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Surveying this swampy body reveals previously unknown details

Surveying this swampy body reveals previously unknown details

(This issue It was first published in Norwegian on Forskning.no).

After a day of CT scans and analyses, researchers can now learn more about Tolundmanen's health condition. Aarhus University writes in A press release.

It turns out that the interior of the ancient corpse found in the swamp is surprisingly well preserved.

In 1950, the body of a man was found in a swamp near Silkeborg, on Jutland in Denmark. Tollundmannen is on display at the Silkeborg Museum.

He is about 2,400 years old, and died between 405 and 380 BC, according to previous estimates. Carbon 14 dating. He therefore lived at about the same time as the philosopher Socrates.

The body was found with a leather rope around its neck. He was probably 30-40 years old, 164-167 cm tall, and was wearing a size 41 shoe. When he was placed in the swamp, he had short hair and was completely shaved.

He may have been healthy when he died, but he suffered from foot warts and intestinal worms.

(Source: Silkeborg Museum)

Eyes checked

Tolundmann's one eye is completely intact in terms of shape and optic nerves. The other is perforated.

His eyes and mouth are also intact with an almost Mona Lisa-like smile.

Researchers have now obtained detailed images of his teeth, and are currently examining them.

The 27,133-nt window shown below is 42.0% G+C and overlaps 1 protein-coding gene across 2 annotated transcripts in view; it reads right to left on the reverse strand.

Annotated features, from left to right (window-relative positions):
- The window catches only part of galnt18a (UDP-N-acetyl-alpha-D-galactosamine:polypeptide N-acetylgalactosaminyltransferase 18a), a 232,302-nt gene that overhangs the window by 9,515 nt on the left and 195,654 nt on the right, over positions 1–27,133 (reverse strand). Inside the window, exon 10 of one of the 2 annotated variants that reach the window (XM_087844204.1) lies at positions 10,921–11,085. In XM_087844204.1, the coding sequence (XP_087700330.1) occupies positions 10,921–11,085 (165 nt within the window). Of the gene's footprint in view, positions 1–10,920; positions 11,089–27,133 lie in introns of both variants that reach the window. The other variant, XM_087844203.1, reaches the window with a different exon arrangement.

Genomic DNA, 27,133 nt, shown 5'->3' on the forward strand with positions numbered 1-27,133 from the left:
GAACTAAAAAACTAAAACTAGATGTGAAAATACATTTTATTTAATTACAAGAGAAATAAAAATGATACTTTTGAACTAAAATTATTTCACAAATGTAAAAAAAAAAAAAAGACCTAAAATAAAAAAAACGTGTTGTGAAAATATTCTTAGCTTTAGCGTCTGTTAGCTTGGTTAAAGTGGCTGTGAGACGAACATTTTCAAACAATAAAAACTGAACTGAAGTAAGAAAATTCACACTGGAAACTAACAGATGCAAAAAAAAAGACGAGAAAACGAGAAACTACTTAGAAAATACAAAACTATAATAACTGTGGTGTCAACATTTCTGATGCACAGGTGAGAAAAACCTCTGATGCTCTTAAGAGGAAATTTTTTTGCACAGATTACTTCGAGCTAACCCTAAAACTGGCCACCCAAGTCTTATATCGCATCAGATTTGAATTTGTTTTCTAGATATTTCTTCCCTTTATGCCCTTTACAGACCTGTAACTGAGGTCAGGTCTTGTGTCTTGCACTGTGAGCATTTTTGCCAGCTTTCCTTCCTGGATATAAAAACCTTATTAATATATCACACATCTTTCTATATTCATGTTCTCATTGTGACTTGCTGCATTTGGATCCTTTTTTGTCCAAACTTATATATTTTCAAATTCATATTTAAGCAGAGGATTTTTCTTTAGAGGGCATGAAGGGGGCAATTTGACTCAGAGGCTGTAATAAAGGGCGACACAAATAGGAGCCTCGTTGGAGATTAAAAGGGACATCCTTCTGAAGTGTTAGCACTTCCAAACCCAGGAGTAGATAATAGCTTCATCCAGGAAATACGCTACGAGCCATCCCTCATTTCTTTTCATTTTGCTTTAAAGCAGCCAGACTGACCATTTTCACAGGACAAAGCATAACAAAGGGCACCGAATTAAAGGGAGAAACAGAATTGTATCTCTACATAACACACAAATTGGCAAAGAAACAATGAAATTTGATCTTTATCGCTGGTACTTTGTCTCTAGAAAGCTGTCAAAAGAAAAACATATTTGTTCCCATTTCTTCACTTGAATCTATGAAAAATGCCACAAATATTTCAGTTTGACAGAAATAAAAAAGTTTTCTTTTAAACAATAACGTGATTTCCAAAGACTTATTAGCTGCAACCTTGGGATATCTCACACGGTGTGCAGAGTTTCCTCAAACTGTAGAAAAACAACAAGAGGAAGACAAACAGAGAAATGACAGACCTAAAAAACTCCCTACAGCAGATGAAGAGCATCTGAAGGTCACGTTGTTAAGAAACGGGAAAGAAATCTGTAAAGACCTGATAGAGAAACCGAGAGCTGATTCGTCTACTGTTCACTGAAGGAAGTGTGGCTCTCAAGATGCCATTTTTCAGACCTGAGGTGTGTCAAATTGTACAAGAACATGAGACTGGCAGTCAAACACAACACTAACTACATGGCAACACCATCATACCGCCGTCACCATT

Although it is uncertain whether members of the Tolundmannen family had dental disease, the new images could contribute to knowledge about this matter.

– He can tell if he has access to resources or if there are crises along the way. Does he suffer from cavities in his teeth, does he suffer from tooth abscesses, and are all his teeth still present? “We would like to know as much about him as possible,” says Ole Nielsen, director of the Silkeborg Museum, where Tolundmannen is on display every day.

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The researchers used a micro-CT scanner to obtain images that will help them learn more about how the Tolundmannen family members died. Photo: AU and Silkeborg Museum

how did he die?

The prevailing theory has long been that Tolundman was hanged, as he was found 74 years ago with a leather rope around his neck.

But previous scans and X-rays were less than accurate. Therefore, it was not possible to confirm whether he had been suffocated.

This is something that the new images may help shed light on.

Videnskab.dk. Translated by Trine Andreasen for forskning.no. is reading Original status on videnskab.dk here.